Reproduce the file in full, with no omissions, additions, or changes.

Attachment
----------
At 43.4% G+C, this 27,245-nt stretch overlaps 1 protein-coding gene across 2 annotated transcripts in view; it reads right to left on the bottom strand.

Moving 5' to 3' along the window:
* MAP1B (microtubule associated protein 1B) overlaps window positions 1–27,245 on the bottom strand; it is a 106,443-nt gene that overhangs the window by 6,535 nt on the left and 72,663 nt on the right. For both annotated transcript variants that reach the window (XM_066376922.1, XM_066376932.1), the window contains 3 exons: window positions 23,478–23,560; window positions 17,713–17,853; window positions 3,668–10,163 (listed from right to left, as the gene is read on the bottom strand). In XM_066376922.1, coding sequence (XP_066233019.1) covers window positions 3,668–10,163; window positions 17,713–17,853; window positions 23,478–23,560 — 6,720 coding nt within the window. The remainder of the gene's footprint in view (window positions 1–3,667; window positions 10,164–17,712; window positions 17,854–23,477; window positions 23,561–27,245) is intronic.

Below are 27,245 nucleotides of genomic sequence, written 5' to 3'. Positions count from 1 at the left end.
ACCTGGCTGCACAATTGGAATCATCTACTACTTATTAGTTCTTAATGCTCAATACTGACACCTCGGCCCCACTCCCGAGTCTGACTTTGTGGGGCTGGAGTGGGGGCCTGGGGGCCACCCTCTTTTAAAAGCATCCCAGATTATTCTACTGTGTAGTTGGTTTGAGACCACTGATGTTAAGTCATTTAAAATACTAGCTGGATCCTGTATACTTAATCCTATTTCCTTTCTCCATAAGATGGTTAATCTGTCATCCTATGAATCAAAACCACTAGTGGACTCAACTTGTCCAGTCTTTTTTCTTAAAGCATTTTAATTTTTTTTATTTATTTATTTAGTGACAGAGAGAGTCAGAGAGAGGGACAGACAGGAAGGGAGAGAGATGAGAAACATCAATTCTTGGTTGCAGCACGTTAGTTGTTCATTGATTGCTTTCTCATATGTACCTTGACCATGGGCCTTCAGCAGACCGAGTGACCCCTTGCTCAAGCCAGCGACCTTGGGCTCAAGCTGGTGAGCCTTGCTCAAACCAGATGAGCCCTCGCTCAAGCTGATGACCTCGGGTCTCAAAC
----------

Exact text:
At 43.4% G+C, this 27,245-nt stretch overlaps 1 protein-coding gene across 2 annotated transcripts in view; it reads right to left on the bottom strand.

Moving 5' to 3' along the window:
* MAP1B (microtubule associated protein 1B) overlaps window positions 1–27,245 on the bottom strand; it is a 106,443-nt gene that overhangs the window by 6,535 nt on the left and 72,663 nt on the right. For both annotated transcript variants that reach the window (XM_066376922.1, XM_066376932.1), the window contains 3 exons: window positions 23,478–23,560; window positions 17,713–17,853; window positions 3,668–10,163 (listed from right to left, as the gene is read on the bottom strand). In XM_066376922.1, coding sequence (XP_066233019.1) covers window positions 3,668–10,163; window positions 17,713–17,853; window positions 23,478–23,560 — 6,720 coding nt within the window. The remainder of the gene's footprint in view (window positions 1–3,667; window positions 10,164–17,712; window positions 17,854–23,477; window positions 23,561–27,245) is intronic.

Below are 27,245 nucleotides of genomic sequence, written 5' to 3'. Positions count from 1 at the left end.
ACCTGGCTGCACAATTGGAATCATCTACTACTTATTAGTTCTTAATGCTCAATACTGACACCTCGGCCCCACTCCCGAGTCTGACTTTGTGGGGCTGGAGTGGGGGCCTGGGGGCCACCCTCTTTTAAAAGCATCCCAGATTATTCTACTGTGTAGTTGGTTTGAGACCACTGATGTTAAGTCATTTAAAATACTAGCTGGATCCTGTATACTTAATCCTATTTCCTTTCTCCATAAGATGGTTAATCTGTCATCCTATGAATCAAAACCACTAGTGGACTCAACTTGTCCAGTCTTTTTTCTTAAAGCATTTTAATTTTTTTTATTTATTTATTTAGTGACAGAGAGAGTCAGAGAGAGGGACAGACAGGAAGGGAGAGAGATGAGAAACATCAATTCTTGGTTGCAGCACGTTAGTTGTTCATTGATTGCTTTCTCATATGTACCTTGACCATGGGCCTTCAGCAGACCGAGTGACCCCTTGCTCAAGCCAGCGACCTTGGGCTCAAGCTGGTGAGCCTTGCTCAAACCAGATGAGCCCTCGCTCAAGCTGATGACCTCGGGTCTCAAAC